I believe that there is one story in the world, and only one, that has frightened and inspired us, so that we live in a Pearl White serial of continuing thought and wonder. Humans are caught—in their lives, in their thoughts, in their hungers and ambitions, in their avarice and cruelty, and in their kindness and generosity too—in a net of good and evil. I think this is the only story we have and that it occurs on all levels of feeling and intelligence. Virtue and vice were warp and woof of our first consciousness, and they will be the fabric of our last, and this despite any changes we may impose on field and river and mountain, on economy and manners. There is no other story. A man, after he has brushed off the dust and chips of his life, will have left only the hard, clean questions: Was it good or was it evil? Have I done well—or ill? [...] In uncertainty I am certain that underneath their topmost layers of frailty men want to be good and want to be loved. Indeed, most of their vices are attempted short cuts to love. When a man comes to die, no matter what his talents and influence and genius, if he dies unloved his life must be a failure to him and his dying a cold horror. It seems to me that if you or I must choose between two courses of thought or action, we should remember our dying and try so to live that our death brings no pleasure to the world. We have only one story. All novels, all poetry, are built on the never-ending contest in ourselves of good and evil. And it occurs to me that evil must constantly respawn, while good, while virtue, is immortal. Vice has always a new fresh young face, while virtue is venerable as nothing else in the world is.
John Steinbeck (East of Eden)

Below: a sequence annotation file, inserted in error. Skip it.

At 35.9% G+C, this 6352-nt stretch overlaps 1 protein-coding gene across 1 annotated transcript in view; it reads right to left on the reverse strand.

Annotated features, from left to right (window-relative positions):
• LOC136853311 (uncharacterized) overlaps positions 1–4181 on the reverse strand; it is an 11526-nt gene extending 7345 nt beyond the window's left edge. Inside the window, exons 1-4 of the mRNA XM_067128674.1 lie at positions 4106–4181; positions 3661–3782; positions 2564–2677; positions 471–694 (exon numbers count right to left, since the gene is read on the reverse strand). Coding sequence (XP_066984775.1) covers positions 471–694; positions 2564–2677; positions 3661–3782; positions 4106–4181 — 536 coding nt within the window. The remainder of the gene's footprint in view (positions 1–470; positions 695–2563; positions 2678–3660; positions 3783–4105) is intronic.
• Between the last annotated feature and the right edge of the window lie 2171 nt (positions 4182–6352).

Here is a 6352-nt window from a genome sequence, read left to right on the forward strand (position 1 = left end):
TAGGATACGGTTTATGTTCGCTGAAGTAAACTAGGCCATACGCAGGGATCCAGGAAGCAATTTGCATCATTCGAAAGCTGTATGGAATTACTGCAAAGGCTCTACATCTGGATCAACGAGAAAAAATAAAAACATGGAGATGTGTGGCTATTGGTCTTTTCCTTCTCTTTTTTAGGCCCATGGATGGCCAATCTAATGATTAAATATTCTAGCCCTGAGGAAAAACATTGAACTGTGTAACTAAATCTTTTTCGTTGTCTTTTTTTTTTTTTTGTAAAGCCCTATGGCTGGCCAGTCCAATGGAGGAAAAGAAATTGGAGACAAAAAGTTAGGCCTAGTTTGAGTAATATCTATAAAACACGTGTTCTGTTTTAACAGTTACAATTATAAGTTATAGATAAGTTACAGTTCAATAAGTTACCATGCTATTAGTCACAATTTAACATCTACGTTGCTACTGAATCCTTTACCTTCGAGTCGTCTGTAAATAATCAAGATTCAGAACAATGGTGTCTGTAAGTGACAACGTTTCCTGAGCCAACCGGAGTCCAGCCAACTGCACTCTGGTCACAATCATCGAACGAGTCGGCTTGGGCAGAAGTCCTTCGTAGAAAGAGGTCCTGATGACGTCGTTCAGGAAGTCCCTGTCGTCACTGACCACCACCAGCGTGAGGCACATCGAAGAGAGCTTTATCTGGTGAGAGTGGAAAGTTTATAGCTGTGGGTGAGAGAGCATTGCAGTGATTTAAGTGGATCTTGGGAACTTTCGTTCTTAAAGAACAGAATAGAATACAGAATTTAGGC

West Country novelist Thomas Hardy almost did not survive his birth in 1840 because everyone thought he was stillborn. He did not appear to be breathing and was put to one side for dead. The nurse attending the birth only by chance noticed a slight movement that showed the baby was in fact alive. He lived to be 87 and gave the world 18 novels, including some of the most widely read in English literature. When he did die, there was controversy over where he should be laid to rest. Public opinion felt him too famous to lie anywhere other than in Poets’ Corner in Westminster Abbey, the national shrine. He, however, had left clear instructions to be buried in Stinsford, near his birthplace and next to his parents, grandparents, first wife and sister. A compromise was brokered. His ashes were interred in the Abbey. His heart would be buried in his beloved home county. The plan agreed, his heart was taken to his sister’s house ready for burial. Shortly before, as it lay ready on the kitchen table, the family cat grabbed it and disappeared with it into the woods. Although, simultaneously with the national funeral in Westminster Abbey, a burial ceremony took place on 16 January 1928, at Stinsford, there is uncertainty to this day as to what was in the casket: some say it was buried empty; others that it contained the captured cat which had consumed the heart.
Phil Mason (Napoleon's Hemorrhoids: ... and Other Small Events That Changed History)
There was nothing the matter out there. It was in here, with me. I decided I'd better go to work, maybe that would exorcise me. I fled from the room almost as though it were haunted. It was too late to stop off at a breakfast counter now. I didn't want any, anyway. My stomach kept giving little quivers. In the end I didn't go to work, either. I couldn't, I wouldn't have been any good. I telephoned in that I was too ill to come, and it was no idle excuse, even though I was upright on my two legs. I roamed around the rest of the day in the sunshine. Wherever the sunshine was the brightest, I sought and stayed in that place, and when it moved on I moved with it. I couldn't get it bright enough or strong enough. I avoided the shade, I edged away from it, even the slight shade of an awning or of a tree. And yet the sunshine didn't warm me. Where others mopped their brows and moved out of it, I stayed - and remained cold inside. And the shade was winning the battle as the hours lengthened. It outlasted the sun. The sun weakened and died; the shade deepened and spread. Night was coming on, the time of dreams, the enemy. ("Nightmare")